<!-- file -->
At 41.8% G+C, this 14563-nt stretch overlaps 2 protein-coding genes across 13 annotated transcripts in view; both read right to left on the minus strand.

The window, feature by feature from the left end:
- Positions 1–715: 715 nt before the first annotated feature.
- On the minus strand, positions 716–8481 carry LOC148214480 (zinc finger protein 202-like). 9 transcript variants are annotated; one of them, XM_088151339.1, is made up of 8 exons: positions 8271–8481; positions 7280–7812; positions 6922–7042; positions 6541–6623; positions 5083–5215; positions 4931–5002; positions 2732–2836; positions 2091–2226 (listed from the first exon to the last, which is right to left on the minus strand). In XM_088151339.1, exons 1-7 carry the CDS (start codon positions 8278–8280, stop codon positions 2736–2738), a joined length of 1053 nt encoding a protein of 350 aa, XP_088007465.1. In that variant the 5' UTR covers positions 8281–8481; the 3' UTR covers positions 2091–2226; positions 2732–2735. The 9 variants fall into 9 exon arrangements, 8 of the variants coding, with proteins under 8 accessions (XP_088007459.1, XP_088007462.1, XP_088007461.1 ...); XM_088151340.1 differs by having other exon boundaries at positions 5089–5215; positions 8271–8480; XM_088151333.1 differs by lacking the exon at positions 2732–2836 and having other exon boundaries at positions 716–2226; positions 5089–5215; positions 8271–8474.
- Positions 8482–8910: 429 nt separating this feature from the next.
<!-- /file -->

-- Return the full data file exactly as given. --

At 41.8% G+C, this 14563-nt stretch overlaps 2 protein-coding genes across 13 annotated transcripts in view; both read right to left on the minus strand.

The window, feature by feature from the left end:
- Positions 1–715: 715 nt before the first annotated feature.
- On the minus strand, positions 716–8481 carry LOC148214480 (zinc finger protein 202-like). 9 transcript variants are annotated; one of them, XM_088151339.1, is made up of 8 exons: positions 8271–8481; positions 7280–7812; positions 6922–7042; positions 6541–6623; positions 5083–5215; positions 4931–5002; positions 2732–2836; positions 2091–2226 (listed from the first exon to the last, which is right to left on the minus strand). In XM_088151339.1, exons 1-7 carry the CDS (start codon positions 8278–8280, stop codon positions 2736–2738), a joined length of 1053 nt encoding a protein of 350 aa, XP_088007465.1. In that variant the 5' UTR covers positions 8281–8481; the 3' UTR covers positions 2091–2226; positions 2732–2735. The 9 variants fall into 9 exon arrangements, 8 of the variants coding, with proteins under 8 accessions (XP_088007459.1, XP_088007462.1, XP_088007461.1 ...); XM_088151340.1 differs by having other exon boundaries at positions 5089–5215; positions 8271–8480; XM_088151333.1 differs by lacking the exon at positions 2732–2836 and having other exon boundaries at positions 716–2226; positions 5089–5215; positions 8271–8474.
- Positions 8482–8910: 429 nt separating this feature from the next.